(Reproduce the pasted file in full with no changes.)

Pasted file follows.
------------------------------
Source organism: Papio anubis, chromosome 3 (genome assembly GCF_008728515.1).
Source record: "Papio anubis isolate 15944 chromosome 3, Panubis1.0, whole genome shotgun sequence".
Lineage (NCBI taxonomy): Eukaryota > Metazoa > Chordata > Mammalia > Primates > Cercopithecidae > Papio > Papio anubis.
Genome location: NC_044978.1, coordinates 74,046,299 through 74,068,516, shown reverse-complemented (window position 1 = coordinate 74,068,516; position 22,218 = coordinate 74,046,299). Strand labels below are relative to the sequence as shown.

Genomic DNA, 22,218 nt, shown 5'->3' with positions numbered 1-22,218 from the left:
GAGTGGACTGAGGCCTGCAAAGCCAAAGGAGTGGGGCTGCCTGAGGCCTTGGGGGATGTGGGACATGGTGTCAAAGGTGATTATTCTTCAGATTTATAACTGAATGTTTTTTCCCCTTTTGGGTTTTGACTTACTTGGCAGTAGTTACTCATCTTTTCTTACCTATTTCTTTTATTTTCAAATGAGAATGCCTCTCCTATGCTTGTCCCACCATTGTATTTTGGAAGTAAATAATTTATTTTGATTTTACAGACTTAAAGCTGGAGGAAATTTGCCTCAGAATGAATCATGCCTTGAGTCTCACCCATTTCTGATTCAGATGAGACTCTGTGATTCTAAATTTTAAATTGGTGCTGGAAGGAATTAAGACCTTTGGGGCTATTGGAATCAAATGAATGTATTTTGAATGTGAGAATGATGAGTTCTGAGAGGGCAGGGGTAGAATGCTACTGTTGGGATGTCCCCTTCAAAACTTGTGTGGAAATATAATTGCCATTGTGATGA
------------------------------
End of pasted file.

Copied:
Source organism: Papio anubis, chromosome 3 (genome assembly GCF_008728515.1).
Source record: "Papio anubis isolate 15944 chromosome 3, Panubis1.0, whole genome shotgun sequence".
Lineage (NCBI taxonomy): Eukaryota > Metazoa > Chordata > Mammalia > Primates > Cercopithecidae > Papio > Papio anubis.
Genome location: NC_044978.1, coordinates 74,046,299 through 74,068,516, shown reverse-complemented (window position 1 = coordinate 74,068,516; position 22,218 = coordinate 74,046,299). Strand labels below are relative to the sequence as shown.

Genomic DNA, 22,218 nt, shown 5'->3' with positions numbered 1-22,218 from the left:
GAGTGGACTGAGGCCTGCAAAGCCAAAGGAGTGGGGCTGCCTGAGGCCTTGGGGGATGTGGGACATGGTGTCAAAGGTGATTATTCTTCAGATTTATAACTGAATGTTTTTTCCCCTTTTGGGTTTTGACTTACTTGGCAGTAGTTACTCATCTTTTCTTACCTATTTCTTTTATTTTCAAATGAGAATGCCTCTCCTATGCTTGTCCCACCATTGTATTTTGGAAGTAAATAATTTATTTTGATTTTACAGACTTAAAGCTGGAGGAAATTTGCCTCAGAATGAATCATGCCTTGAGTCTCACCCATTTCTGATTCAGATGAGACTCTGTGATTCTAAATTTTAAATTGGTGCTGGAAGGAATTAAGACCTTTGGGGCTATTGGAATCAAATGAATGTATTTTGAATGTGAGAATGATGAGTTCTGAGAGGGCAGGGGTAGAATGCTACTGTTGGGATGTCCCCTTCAAAACTTGTGTGGAAATATAATTGCCATTGTGATGA